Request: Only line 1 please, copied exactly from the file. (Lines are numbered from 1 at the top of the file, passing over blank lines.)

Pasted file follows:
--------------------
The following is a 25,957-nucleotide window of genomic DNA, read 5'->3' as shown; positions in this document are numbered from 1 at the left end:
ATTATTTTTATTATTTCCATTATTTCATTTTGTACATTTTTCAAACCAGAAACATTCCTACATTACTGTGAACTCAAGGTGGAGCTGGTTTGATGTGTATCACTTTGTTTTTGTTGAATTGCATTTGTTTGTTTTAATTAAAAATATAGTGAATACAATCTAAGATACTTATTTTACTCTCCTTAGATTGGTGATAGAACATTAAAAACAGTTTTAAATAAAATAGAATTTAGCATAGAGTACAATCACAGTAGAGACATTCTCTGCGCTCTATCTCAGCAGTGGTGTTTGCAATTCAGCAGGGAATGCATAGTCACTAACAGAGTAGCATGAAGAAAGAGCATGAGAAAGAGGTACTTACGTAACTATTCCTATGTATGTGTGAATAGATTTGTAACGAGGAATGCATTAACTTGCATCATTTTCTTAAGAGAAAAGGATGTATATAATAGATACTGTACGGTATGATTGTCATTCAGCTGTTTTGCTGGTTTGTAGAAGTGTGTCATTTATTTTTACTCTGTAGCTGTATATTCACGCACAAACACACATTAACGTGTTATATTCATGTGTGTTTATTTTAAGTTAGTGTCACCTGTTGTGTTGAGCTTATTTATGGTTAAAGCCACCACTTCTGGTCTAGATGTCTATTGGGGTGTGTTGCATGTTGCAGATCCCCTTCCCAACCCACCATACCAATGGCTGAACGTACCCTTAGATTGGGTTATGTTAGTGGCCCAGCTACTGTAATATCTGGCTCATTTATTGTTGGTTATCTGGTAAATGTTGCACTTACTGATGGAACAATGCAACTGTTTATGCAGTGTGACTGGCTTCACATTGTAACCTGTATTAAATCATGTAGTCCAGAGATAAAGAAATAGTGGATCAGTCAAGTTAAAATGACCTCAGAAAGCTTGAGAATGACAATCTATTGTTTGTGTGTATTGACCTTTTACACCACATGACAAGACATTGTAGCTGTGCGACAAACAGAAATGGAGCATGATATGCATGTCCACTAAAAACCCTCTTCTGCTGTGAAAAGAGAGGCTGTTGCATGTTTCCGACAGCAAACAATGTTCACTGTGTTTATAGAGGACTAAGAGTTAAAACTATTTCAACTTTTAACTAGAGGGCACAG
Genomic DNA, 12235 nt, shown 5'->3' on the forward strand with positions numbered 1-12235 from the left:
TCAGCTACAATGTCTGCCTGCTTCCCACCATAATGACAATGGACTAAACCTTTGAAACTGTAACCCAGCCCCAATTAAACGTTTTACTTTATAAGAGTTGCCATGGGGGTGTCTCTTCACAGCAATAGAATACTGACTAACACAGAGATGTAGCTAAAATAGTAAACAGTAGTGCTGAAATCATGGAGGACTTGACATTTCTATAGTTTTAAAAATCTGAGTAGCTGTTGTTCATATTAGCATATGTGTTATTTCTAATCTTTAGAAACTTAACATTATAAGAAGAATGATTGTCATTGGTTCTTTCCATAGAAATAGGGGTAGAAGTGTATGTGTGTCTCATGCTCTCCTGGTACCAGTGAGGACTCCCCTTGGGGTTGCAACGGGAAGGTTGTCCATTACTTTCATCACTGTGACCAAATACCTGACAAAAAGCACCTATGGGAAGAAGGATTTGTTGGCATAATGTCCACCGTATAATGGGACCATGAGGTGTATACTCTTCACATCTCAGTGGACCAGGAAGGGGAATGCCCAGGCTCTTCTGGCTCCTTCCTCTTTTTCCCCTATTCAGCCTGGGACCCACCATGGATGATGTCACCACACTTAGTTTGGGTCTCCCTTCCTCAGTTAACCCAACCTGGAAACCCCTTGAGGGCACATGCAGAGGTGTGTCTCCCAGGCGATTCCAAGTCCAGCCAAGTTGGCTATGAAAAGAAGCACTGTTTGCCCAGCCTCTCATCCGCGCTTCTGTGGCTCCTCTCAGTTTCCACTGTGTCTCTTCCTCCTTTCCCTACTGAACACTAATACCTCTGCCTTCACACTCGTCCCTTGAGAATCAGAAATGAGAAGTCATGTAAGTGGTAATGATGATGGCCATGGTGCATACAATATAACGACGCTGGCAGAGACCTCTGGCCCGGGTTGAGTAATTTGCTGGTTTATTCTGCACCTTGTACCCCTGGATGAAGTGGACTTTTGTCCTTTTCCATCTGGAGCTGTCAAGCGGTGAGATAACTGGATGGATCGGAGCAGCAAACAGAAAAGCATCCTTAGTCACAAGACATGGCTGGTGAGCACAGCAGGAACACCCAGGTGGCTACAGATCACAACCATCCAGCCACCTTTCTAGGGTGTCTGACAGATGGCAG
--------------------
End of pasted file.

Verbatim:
The following is a 25,957-nucleotide window of genomic DNA, read 5'->3' as shown; positions in this document are numbered from 1 at the left end: